With vaccinations, you are able to prevent the spread of diseases in your community. Certain vulnerable populations of people (such as the elderly, immunocompromised, pregnant, or children) may not be able to get certain vaccines or may be more susceptible to illness. By getting yourself vaccinated, you can help prevent the spread of disease to these vulnerable populations.

Vaccines make travelling safer

If you are travelling to a developing country, vaccines can keep you safer and healthier. There may be illnesses and diseases in parts of the world that you haven’t been to yet, so it is important to know what vaccines to get before you travel to another country.

The Centers for Disease Control and Prevention has a great website to help you figure out what vaccinations you may need! https://wwwnc.cdc.gov/travel/destinations/list

Vaccines are an important aspect of a healthy life

Just like it is important to exercise, eat a balanced a nutritious diet, and drink water, it is also important to get vaccinated.

What about the flu shot???

The flu shot is a great way to protect yourself from influenza. Influenza is a serious disease that can cause hospitalization or even death. Just like other vaccinations, a flu vaccine is recommended to prevent a disease and is safe and effective.

If you have other questions regarding the flu shot, be sure to check out our article discussing the reasons why flu shots are important to college student health! The CDC also has a whole section of their site dedicated to flu prevention: https://www.cdc.gov/flu/prevent/index.html

Resources at MSU

MSU Travel Health Clinic: http://www.montana.edu/health/medicalservices/travelclinic/index.html

Services: The MSU Travel Health Clinic offers appointments with a travel health coach who is able to help you identify what vaccinations you may need, depending on the country you want to visit.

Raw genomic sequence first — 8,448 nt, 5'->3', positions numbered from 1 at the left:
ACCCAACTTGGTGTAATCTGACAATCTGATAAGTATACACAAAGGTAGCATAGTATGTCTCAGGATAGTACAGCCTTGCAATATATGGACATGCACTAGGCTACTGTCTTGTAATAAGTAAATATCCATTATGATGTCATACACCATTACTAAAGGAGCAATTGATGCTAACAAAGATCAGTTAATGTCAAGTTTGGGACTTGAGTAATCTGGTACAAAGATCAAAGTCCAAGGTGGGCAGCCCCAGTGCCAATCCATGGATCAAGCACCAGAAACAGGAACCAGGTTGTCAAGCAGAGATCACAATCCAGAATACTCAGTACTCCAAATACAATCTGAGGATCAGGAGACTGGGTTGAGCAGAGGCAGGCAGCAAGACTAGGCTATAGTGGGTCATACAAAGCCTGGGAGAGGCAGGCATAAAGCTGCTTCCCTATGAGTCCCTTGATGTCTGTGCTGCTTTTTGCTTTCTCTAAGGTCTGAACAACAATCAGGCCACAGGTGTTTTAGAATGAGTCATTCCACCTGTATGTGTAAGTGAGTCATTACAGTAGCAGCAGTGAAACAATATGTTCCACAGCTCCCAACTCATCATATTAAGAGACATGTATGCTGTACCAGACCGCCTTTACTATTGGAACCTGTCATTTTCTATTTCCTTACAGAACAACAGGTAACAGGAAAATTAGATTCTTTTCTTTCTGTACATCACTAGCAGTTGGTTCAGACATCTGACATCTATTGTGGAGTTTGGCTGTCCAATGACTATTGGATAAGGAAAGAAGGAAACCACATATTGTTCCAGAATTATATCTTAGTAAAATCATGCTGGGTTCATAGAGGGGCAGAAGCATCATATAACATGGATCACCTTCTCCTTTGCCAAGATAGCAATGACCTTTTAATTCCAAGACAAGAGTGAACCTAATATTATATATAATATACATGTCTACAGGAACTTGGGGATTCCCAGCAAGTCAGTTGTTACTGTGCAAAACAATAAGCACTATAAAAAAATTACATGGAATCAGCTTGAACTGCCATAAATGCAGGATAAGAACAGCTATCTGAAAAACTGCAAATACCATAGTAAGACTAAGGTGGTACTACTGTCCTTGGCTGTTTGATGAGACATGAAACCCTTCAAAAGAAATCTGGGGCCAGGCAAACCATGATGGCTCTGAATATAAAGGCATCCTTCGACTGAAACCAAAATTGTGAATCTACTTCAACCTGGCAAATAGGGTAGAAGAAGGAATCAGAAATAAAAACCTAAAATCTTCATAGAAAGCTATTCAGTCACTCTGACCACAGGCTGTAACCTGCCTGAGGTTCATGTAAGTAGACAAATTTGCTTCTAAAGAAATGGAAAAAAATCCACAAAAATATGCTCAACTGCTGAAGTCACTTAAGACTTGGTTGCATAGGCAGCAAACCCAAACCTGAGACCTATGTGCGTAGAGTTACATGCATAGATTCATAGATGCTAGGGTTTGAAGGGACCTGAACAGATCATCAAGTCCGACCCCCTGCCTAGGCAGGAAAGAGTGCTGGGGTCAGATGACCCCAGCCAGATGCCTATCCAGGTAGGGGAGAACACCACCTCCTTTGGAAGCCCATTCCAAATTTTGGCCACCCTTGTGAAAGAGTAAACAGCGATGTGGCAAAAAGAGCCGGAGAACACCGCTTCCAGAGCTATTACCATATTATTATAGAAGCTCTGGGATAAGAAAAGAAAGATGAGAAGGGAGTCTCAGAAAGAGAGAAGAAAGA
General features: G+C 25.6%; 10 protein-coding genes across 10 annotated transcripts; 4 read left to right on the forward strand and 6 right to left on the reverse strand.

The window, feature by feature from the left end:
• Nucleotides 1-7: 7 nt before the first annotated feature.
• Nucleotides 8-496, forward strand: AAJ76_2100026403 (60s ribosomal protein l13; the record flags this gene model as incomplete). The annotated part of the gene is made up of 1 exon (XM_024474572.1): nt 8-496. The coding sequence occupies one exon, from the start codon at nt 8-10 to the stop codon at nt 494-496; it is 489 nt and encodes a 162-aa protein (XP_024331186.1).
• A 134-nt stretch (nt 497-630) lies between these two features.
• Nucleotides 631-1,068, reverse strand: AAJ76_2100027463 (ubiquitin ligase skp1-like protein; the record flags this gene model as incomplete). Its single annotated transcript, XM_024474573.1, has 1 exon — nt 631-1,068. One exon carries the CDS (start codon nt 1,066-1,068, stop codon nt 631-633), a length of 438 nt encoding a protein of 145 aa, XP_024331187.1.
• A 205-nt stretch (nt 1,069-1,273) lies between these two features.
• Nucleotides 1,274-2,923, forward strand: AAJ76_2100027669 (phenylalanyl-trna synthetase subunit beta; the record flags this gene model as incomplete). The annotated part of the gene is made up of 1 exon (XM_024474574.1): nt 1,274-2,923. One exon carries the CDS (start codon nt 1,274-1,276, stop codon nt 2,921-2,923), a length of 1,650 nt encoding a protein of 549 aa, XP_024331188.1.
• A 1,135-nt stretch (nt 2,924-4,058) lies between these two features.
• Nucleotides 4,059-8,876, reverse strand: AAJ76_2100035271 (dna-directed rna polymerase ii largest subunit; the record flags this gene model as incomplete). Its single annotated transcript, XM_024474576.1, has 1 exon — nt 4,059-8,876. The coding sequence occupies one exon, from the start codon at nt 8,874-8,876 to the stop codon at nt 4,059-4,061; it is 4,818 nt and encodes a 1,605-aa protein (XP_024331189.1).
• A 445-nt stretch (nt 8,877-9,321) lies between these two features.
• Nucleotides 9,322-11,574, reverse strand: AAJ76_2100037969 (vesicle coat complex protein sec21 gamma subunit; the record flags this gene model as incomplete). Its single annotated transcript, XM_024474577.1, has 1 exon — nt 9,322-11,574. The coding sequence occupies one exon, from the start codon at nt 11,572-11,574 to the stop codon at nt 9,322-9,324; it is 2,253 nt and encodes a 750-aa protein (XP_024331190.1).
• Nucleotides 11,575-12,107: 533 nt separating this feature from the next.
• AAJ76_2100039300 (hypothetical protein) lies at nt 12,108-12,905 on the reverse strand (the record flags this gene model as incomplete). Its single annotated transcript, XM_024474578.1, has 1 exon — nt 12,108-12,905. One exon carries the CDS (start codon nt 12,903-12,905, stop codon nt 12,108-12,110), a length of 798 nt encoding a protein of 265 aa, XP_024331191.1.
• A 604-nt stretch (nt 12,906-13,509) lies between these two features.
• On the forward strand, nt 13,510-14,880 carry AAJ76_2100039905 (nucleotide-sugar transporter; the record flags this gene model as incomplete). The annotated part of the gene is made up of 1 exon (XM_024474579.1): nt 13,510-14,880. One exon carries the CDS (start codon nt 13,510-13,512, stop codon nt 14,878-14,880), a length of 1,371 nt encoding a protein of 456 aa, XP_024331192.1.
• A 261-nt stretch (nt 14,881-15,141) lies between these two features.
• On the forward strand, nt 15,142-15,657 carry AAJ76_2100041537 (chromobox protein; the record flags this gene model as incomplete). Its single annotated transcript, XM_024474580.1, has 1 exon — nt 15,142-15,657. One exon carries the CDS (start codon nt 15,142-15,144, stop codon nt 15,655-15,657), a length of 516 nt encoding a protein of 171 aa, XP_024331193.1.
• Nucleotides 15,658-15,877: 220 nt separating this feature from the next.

Location: 1102/1106 S. 6th Ave., Bozeman, MT

Telephone: 406-994-7287

UHP Medical Services: http://www.montana.edu/health/medicalservices/clinicalservices/vaccines_at_UHP.html

Services: For most immunizations, MSU students are able to go to the walk-in clinic.

Here is a list of all the vaccinations offered at MSU’s student health clinic!

  • Seasonal Flu Vaccine
  • Hepatitis A
  • Hepatitis B
  • Gardasil (HPV Vaccine)
  • Meningococcal MCV4
  • Meningococcal B
  • MMR
  • Polio
  • Rabies
  • Tetanus-Diptheria
  • Tetanus-Diptheria-Pertussis
  • Varicella
  • Zostavax

Location: Swingle Building, East of the SUB

Telephone: (406) 994-2311

Want to learn more? Here are some helpful websites!

TRAVAX: https://tripprep.com/library/#vaccine-preventable-illnesses

U.S. State Department: https://travel.state.gov/content/travel.html

International Association for Medical Assistance to Travelers: https://www.iamat.org/

The Center for Disease Control and Prevention: https://www.cdc.gov/

World Health Organization: https://www.who.int/features/factfiles/immunization/en/

Medline Plus: https://medlineplus.gov/immunization.html

Department of Health and Human Services Vaccination Site: https://www.vaccines.gov/

American Medical Association: https://www.ama-assn.org/topics/vaccinations?matchtype=p&network=g&device=c&adposition=1t1&keyword=vaccinations&utm_effort=GG0001&gclid=Cj0KCQjwgLLoBRDyARIsACRAZe6pxDUT9VpFRqRfg1AQBGFx6inl4OkOwzBrkAXKhjJIVvxD5A8IaqkaApROEALw_wcB